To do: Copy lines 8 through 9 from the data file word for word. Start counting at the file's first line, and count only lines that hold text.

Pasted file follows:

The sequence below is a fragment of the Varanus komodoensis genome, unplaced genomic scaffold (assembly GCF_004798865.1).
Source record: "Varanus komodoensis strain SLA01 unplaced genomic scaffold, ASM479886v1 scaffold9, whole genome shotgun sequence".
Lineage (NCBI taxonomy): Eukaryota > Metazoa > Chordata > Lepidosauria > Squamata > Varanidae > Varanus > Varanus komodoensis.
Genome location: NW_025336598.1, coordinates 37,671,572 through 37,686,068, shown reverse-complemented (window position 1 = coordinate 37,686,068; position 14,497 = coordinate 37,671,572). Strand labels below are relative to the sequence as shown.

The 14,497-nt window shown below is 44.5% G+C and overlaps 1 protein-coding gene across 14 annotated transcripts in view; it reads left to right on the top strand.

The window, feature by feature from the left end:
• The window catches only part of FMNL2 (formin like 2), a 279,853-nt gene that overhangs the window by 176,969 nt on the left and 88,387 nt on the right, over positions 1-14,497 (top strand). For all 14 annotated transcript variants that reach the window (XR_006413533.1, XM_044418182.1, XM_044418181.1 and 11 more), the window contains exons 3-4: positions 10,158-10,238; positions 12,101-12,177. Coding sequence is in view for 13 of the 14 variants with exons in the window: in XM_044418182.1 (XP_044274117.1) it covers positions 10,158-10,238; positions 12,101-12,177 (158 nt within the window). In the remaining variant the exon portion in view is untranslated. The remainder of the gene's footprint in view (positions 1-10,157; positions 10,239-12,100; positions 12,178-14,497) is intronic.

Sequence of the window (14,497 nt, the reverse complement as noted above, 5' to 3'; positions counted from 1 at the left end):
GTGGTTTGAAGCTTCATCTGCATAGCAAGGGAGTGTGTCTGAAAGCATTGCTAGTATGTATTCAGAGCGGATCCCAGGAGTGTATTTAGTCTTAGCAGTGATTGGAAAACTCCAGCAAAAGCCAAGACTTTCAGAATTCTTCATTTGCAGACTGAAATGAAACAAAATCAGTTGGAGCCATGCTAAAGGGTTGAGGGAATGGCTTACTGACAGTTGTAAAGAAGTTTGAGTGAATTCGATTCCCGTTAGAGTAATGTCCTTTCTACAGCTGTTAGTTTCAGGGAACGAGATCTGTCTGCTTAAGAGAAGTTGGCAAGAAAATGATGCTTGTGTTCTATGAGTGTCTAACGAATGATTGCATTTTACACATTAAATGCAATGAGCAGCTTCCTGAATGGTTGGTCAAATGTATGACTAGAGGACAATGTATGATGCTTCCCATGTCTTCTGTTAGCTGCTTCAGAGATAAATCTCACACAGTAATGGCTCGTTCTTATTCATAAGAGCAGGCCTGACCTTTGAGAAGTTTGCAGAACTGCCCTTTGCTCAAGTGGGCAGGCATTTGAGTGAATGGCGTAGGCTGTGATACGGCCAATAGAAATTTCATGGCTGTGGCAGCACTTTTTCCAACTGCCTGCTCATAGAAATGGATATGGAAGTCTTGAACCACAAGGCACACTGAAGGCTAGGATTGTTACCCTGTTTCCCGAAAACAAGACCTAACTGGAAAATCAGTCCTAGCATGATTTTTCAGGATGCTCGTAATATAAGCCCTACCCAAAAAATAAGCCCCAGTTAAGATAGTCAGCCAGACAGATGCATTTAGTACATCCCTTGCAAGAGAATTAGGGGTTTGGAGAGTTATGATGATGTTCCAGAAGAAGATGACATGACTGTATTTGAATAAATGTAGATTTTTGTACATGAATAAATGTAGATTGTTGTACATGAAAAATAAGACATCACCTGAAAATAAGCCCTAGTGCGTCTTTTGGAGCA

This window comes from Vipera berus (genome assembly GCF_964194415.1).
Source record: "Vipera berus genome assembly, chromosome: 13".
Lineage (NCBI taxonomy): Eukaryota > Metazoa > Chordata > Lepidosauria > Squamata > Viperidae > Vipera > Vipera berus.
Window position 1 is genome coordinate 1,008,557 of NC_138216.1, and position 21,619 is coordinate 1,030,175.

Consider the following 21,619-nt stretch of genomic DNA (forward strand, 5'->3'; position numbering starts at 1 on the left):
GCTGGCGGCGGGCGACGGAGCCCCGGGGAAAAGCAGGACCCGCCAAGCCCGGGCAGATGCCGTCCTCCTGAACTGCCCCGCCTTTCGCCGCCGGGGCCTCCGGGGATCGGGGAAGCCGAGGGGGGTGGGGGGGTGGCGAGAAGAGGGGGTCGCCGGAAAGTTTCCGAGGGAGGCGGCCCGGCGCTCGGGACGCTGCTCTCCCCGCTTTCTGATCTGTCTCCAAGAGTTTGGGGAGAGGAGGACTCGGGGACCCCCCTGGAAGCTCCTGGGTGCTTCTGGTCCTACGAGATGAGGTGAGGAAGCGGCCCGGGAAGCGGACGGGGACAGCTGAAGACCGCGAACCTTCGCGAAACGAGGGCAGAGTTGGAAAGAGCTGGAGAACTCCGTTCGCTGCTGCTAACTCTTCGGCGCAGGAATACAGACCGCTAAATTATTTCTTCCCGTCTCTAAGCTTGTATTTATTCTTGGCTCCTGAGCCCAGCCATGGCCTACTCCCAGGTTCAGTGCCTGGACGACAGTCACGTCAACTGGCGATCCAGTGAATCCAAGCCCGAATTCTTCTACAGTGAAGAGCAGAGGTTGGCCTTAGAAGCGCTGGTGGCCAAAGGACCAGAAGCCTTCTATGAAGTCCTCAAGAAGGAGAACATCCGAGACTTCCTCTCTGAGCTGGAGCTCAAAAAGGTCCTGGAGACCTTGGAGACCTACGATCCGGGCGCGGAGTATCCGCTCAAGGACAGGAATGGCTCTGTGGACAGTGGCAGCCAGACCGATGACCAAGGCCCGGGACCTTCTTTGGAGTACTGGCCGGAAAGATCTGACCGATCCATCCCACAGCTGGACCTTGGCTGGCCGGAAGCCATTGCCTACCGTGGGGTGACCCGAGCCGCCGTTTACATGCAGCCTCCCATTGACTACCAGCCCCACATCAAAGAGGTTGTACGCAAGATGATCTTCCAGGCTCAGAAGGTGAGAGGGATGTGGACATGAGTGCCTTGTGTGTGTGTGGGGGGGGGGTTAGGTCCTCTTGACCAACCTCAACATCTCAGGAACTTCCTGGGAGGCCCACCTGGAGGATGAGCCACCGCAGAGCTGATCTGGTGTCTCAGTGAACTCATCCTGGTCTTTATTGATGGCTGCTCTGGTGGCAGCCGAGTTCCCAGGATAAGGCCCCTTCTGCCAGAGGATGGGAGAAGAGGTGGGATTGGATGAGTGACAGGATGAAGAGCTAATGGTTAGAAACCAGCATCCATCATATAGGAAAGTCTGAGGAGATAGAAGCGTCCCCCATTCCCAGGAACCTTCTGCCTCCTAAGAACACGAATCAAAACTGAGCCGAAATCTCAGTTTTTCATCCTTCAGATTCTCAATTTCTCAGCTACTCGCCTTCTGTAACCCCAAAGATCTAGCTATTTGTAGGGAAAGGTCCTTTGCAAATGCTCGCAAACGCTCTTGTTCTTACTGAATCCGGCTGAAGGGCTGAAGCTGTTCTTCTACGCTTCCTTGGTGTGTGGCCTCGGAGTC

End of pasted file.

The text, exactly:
Sequence of the window (14,497 nt, the reverse complement as noted above, 5' to 3'; positions counted from 1 at the left end):
GTGGTTTGAAGCTTCATCTGCATAGCAAGGGAGTGTGTCTGAAAGCATTGCTAGTATGTATTCAGAGCGGATCCCAGGAGTGTATTTAGTCTTAGCAGTGATTGGAAAACTCCAGCAAAAGCCAAGACTTTCAGAATTCTTCATTTGCAGACTGAAATGAAACAAAATCAGTTGGAGCCATGCTAAAGGGTTGAGGGAATGGCTTACTGACAGTTGTAAAGAAGTTTGAGTGAATTCGATTCCCGTTAGAGTAATGTCCTTTCTACAGCTGTTAGTTTCAGGGAACGAGATCTGTCTGCTTAAGAGAAGTTGGCAAGAAAATGATGCTTGTGTTCTATGAGTGTCTAACGAATGATTGCATTTTACACATTAAATGCAATGAGCAGCTTCCTGAATGGTTGGTCAAATGTATGACTAGAGGACAATGTATGATGCTTCCCATGTCTTCTGTTAGCTGCTTCAGAGATAAATCTCACACAGTAATGGCTCGTTCTTATTCATAAGAGCAGGCCTGACCTTTGAGAAGTTTGCAGAACTGCCCTTTGCTCAAGTGGGCAGGCATTTGAGTGAATGGCGTAGGCTGTGATACGGCCAATAGAAATTTCATGGCTGTGGCAGCACTTTTTCCAACTGCCTGCTCATAGAAATGGATATGGAAGTCTTGAACCACAAGGCACACTGAAGGCTAGGATTGTTACCCTGTTTCCCGAAAACAAGACCTAACTGGAAAATCAGTCCTAGCATGATTTTTCAGGATGCTCGTAATATAAGCCCTACCCAAAAAATAAGCCCCAGTTAAGATAGTCAGCCAGACAGATGCATTTAGTACATCCCTTGCAAGAGAATTAGGGGTTTGGAGAGTTATGATGATGTTCCAGAAGAAGATGACATGACTGTATTTGAATAAATGTAGATTTTTGTACATGAATAAATGTAGATTGTTGTACATGAAAAATAAGACATCACCTGAAAATAAGCCCTAGTGCGTCTTTTGGAGCA